On Seeing and Believing: The Ruins of Paris, National Identity and Experiential Photography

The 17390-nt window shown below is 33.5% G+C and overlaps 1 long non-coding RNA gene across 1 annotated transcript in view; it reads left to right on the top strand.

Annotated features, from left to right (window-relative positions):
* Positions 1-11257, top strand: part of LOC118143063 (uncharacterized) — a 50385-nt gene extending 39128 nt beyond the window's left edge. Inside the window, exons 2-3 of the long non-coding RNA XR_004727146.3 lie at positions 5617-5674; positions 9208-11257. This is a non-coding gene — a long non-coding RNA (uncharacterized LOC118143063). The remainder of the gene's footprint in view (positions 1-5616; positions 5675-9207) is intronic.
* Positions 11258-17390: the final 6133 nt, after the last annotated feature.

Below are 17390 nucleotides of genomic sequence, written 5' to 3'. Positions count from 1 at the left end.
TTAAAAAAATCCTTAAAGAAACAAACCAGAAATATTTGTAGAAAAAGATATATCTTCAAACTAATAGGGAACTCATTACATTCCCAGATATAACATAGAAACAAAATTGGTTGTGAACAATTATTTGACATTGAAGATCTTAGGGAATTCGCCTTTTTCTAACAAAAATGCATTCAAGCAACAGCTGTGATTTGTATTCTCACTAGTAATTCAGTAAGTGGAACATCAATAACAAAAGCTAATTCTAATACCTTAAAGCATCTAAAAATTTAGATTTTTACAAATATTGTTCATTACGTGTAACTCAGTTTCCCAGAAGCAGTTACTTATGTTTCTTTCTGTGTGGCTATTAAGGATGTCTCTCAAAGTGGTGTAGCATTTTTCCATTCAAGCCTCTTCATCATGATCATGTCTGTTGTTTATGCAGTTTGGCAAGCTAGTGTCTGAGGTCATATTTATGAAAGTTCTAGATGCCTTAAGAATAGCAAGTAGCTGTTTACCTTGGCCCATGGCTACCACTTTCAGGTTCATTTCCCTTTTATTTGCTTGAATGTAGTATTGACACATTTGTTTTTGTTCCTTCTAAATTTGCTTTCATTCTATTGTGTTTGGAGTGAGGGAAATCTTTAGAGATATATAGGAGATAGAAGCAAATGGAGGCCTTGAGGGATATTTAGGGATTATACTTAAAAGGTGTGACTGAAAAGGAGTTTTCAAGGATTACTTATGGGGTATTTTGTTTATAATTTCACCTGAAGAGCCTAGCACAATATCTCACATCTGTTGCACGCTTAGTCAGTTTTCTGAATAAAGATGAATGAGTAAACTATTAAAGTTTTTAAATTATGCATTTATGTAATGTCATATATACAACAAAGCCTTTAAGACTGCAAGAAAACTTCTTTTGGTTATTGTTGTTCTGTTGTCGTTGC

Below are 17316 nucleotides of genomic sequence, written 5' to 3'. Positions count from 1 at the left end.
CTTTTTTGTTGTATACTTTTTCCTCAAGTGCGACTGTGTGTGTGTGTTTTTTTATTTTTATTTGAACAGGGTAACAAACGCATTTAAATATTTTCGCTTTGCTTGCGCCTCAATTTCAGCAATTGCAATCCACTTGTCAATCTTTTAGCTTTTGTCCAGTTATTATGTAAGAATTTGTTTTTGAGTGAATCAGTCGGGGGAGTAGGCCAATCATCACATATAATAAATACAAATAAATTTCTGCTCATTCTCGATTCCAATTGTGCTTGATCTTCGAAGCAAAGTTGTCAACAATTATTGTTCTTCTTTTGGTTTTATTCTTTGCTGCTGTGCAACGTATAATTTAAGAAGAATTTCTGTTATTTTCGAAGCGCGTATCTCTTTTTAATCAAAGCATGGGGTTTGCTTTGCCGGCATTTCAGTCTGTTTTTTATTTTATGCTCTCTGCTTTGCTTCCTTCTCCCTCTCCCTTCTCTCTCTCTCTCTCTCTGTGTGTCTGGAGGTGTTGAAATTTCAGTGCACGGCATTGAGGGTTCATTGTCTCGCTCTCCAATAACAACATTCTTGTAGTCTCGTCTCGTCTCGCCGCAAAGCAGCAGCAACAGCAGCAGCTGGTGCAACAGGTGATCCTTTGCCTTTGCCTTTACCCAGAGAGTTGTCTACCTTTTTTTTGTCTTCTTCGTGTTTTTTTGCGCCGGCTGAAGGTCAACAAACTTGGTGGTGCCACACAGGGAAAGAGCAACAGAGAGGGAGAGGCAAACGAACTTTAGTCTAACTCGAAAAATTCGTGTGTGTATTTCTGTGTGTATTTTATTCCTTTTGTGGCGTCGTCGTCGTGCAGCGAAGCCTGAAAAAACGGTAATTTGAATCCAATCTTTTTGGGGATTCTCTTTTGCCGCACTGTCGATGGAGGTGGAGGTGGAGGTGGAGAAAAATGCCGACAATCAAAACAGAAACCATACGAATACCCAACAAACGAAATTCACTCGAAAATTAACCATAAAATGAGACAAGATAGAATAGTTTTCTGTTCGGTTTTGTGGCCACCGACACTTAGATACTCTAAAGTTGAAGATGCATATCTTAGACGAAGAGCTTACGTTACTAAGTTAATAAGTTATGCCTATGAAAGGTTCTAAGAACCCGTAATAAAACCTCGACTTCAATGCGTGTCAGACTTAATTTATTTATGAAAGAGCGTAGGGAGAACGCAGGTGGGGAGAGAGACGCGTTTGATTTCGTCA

This article examines an album of photographs of the ruins of Paris produced after the Commune, entitled Ruines de Paris: 1871. It argues that this album used the devastated landscape of Paris to repair the country’s fractured national identity in the wake of the conflict. Ruines de Paris inserted the destroyed city into the iconographical tradition of architectural photography as a form of monument preservation, thereby reclaiming the city for the French patrimony. This attempt to assert control over the city’s national meaning through photography, however, rested on a paradox. It required that viewers see not the Paris that actually was depicted in the photographs, but rather, the Paris that had been and could be. The ideological work of Ruines de Paris entailed a fundamental rupture in photography’s relationship with reality. In the service of national identity, the photographic ruins of Paris deploy photography not as a referential but as an experiential medium, turning representational photography into abstraction in the process.